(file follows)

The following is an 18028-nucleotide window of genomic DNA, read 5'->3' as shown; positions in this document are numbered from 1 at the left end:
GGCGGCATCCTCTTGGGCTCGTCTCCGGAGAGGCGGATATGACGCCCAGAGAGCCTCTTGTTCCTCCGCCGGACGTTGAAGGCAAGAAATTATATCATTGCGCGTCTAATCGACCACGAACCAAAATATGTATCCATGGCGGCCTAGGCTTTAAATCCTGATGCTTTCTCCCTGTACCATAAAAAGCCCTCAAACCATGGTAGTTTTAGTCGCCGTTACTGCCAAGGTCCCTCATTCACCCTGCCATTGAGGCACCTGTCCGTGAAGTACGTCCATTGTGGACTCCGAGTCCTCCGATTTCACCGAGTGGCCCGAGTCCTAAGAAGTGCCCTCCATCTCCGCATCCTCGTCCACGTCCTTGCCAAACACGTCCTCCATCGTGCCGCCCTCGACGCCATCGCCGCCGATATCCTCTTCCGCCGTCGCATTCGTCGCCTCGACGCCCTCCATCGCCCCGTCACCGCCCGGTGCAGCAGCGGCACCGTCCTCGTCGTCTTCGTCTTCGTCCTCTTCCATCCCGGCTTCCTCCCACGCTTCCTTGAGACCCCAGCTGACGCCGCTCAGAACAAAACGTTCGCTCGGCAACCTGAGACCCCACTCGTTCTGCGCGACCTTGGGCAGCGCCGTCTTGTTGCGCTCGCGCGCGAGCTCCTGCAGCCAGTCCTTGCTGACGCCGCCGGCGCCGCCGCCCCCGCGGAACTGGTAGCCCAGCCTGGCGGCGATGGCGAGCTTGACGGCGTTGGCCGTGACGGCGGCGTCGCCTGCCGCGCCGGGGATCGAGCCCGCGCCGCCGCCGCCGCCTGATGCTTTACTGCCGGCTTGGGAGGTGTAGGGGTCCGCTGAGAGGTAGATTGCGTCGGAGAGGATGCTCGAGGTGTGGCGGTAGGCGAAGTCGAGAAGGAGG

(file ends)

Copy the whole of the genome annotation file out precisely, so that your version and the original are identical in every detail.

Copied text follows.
The following is an 18028-nucleotide window of genomic DNA, read 5'->3' as shown; positions in this document are numbered from 1 at the left end:
GGCGGCATCCTCTTGGGCTCGTCTCCGGAGAGGCGGATATGACGCCCAGAGAGCCTCTTGTTCCTCCGCCGGACGTTGAAGGCAAGAAATTATATCATTGCGCGTCTAATCGACCACGAACCAAAATATGTATCCATGGCGGCCTAGGCTTTAAATCCTGATGCTTTCTCCCTGTACCATAAAAAGCCCTCAAACCATGGTAGTTTTAGTCGCCGTTACTGCCAAGGTCCCTCATTCACCCTGCCATTGAGGCACCTGTCCGTGAAGTACGTCCATTGTGGACTCCGAGTCCTCCGATTTCACCGAGTGGCCCGAGTCCTAAGAAGTGCCCTCCATCTCCGCATCCTCGTCCACGTCCTTGCCAAACACGTCCTCCATCGTGCCGCCCTCGACGCCATCGCCGCCGATATCCTCTTCCGCCGTCGCATTCGTCGCCTCGACGCCCTCCATCGCCCCGTCACCGCCCGGTGCAGCAGCGGCACCGTCCTCGTCGTCTTCGTCTTCGTCCTCTTCCATCCCGGCTTCCTCCCACGCTTCCTTGAGACCCCAGCTGACGCCGCTCAGAACAAAACGTTCGCTCGGCAACCTGAGACCCCACTCGTTCTGCGCGACCTTGGGCAGCGCCGTCTTGTTGCGCTCGCGCGCGAGCTCCTGCAGCCAGTCCTTGCTGACGCCGCCGGCGCCGCCGCCCCCGCGGAACTGGTAGCCCAGCCTGGCGGCGATGGCGAGCTTGACGGCGTTGGCCGTGACGGCGGCGTCGCCTGCCGCGCCGGGGATCGAGCCCGCGCCGCCGCCGCCGCCTGATGCTTTACTGCCGGCTTGGGAGGTGTAGGGGTCCGCTGAGAGGTAGATTGCGTCGGAGAGGATGCTCGAGGTGTGGCGGTAGGCGAAGTCGAGAAGGAGG